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Black Men Politicians are Stepping up in Miami Politics and Moving The Powerful Women Out

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A brash, young generation of black politicians is slowly wrestling power away from the old guard beholden to developers, corporate executives and lobbyists. And that is great for Miami’s African American community.

For too long, pols like former Congresswoman Carrie Meek and ex-county commissioners Betty Ferguson and Barbara Carey-Shuler kept a tight leash on Miami black politics, deciding who would be their heirs and snuggling up to the likes of Ron Book, the multi-millionaire lawyer whose client roster has included the Miami Dolphins, AT&T, Autonation, the University of Miami and even local governments, including Miami-Dade County. Meek, Ferguson and Carey-Shuler paved the way for their successors Congresswoman Fredrica Wilson and county commissioners Barbara Jordan and Audrey Edmonson, respectively. They have never met a lobbyist or developer whose money they wouldn’t take.

But ever since Keon Hardemon was elected to the Miami City Commission in 2013, a small group of rising black pols are setting a new agenda. Hardemon, along with State Sen. Oscar Braynon II, Miami Gardens Mayor Oliver Gilbert and recently elected School Board Member Steve Gallon III are sending the message that Miami’s African American neighborhoods are no longer for sale to the highest bidders.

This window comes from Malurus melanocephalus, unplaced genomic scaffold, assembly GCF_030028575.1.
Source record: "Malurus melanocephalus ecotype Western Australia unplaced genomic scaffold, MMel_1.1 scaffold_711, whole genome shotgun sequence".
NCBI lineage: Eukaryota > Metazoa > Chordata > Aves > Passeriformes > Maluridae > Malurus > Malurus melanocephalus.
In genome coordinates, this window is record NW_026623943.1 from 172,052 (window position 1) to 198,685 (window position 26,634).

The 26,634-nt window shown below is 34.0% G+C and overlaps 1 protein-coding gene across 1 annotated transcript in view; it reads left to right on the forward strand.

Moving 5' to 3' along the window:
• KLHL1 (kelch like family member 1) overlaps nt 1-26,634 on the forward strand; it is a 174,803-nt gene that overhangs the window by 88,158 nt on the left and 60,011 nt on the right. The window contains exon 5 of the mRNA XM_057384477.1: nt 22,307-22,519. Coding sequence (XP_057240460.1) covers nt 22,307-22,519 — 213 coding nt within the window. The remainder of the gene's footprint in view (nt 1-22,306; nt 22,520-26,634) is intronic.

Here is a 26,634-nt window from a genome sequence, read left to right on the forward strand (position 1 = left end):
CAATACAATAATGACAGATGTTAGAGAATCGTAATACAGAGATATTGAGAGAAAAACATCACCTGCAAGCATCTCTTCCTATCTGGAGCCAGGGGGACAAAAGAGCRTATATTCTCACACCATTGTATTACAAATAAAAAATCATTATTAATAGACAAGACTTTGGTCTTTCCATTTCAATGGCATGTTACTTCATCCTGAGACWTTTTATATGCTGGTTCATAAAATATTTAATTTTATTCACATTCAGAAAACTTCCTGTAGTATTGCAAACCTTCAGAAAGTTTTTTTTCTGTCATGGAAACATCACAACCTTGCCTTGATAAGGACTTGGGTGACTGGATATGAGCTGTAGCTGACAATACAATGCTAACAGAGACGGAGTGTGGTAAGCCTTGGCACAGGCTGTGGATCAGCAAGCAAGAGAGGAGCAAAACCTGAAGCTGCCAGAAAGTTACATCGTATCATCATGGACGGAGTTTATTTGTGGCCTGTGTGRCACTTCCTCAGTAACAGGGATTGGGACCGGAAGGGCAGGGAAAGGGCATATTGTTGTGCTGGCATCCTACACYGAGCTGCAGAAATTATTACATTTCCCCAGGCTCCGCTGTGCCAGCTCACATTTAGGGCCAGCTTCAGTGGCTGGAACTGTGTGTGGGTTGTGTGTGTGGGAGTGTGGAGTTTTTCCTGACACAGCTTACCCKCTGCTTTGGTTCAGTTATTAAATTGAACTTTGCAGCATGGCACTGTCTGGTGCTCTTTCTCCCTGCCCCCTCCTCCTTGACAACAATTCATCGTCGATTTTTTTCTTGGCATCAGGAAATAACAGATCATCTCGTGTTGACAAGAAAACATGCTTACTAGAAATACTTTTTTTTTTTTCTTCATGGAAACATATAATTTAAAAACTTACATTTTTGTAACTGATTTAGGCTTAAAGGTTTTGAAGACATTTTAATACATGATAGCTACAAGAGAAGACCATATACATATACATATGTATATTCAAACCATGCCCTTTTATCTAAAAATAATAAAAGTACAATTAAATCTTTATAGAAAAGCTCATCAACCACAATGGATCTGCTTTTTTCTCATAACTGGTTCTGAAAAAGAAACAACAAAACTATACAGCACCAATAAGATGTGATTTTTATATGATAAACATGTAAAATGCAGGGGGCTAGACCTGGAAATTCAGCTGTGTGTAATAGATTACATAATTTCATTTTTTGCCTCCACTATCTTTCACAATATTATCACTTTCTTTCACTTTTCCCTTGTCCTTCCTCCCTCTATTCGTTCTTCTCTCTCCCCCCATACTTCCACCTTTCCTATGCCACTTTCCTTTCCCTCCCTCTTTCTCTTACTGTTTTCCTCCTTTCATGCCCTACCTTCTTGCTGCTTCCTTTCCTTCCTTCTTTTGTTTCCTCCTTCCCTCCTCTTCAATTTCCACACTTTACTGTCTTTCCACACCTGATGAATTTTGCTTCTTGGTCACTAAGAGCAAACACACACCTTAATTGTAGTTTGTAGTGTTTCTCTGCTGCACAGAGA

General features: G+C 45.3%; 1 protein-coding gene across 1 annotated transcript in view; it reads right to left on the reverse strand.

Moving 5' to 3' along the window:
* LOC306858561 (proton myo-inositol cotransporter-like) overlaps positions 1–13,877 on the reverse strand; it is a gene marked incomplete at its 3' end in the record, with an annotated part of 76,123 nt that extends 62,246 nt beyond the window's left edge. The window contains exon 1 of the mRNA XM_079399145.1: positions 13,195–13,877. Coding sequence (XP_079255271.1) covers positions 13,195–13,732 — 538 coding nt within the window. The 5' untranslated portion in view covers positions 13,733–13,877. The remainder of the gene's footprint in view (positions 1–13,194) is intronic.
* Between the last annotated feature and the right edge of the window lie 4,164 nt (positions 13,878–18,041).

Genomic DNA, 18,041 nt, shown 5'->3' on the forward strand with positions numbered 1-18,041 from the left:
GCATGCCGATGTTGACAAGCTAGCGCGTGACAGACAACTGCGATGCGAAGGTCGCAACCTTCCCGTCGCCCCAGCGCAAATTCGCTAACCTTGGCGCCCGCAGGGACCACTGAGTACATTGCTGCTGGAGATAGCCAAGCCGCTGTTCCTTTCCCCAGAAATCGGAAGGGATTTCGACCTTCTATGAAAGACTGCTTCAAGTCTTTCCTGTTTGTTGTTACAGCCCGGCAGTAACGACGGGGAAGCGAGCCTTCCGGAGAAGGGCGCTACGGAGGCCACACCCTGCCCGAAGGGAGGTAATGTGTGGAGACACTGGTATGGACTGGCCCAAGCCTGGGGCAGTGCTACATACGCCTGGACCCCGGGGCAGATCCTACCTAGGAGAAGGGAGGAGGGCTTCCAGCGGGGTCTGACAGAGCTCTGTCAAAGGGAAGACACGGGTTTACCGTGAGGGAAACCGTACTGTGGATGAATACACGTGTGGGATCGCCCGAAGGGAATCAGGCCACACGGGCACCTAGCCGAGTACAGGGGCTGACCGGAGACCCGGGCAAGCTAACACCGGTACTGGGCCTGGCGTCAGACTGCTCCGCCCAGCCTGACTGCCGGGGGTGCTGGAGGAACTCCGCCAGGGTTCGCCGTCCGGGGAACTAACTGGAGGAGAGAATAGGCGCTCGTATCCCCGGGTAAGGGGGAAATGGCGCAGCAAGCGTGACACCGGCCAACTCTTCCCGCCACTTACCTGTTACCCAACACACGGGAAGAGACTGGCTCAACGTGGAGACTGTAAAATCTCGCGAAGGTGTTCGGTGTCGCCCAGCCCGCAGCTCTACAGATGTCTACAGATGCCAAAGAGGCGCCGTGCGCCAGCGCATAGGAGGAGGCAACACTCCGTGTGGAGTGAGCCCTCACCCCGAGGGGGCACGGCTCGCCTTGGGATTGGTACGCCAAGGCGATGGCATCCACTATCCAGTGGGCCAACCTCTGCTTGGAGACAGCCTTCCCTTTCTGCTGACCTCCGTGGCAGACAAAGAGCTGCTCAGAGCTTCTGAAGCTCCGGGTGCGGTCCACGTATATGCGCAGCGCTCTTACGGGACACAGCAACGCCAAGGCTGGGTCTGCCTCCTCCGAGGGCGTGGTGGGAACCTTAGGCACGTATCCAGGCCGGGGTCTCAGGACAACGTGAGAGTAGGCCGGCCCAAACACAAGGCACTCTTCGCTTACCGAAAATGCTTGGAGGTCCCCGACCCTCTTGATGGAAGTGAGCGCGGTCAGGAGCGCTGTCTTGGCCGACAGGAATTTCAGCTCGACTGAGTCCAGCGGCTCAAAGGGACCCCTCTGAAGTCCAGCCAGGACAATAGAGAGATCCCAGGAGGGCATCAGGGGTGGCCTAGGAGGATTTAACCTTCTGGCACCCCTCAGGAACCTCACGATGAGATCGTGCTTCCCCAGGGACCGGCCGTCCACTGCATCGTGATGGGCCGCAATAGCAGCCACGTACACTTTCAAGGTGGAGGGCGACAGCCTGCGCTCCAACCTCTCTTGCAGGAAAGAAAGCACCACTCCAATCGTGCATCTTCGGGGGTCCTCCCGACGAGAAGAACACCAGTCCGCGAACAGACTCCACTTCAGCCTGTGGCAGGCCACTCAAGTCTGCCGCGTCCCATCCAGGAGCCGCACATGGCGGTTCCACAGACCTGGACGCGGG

As chairman of the Miami City Commission, Hardemon has extracted tens of millions of dollars from developers in Overtown and Wynwood that will be used for housing and economic aid in the city’s most blighted neighborhood. Two years ago, Gilbert championed a city lawsuit against the Dolphins that led to a voter referendum earlier this year giving Miami Gardens the power to regulate development at the team’s Hard Rock Stadium. Braynon, who fought for a new state program that distributes clean needles to drug addicts for free, ¬†recently won the minority leadership post for the 15-member Democratic legislative caucus. And Gallon, after beating longtime incumbent Wilbert T. Holloway, succeeded in passing school board legislation that will fix failing schools in the inner city.

These new political jacks followed a similar blueprint I used when I ran for county mayor in 2011 to appeal to young voters thirsty for change. Don’t be surprised if you see Hardemon, Gilbert, Braynon and Gallon move up the political ladder and take the seats currently occupied by Jordan and Edmonson I may run for Frederica Wilson seat I’m the only person that can go to Washington and deal with those dudes.

Change didn’t happen under Obama. But with these guys, it will.

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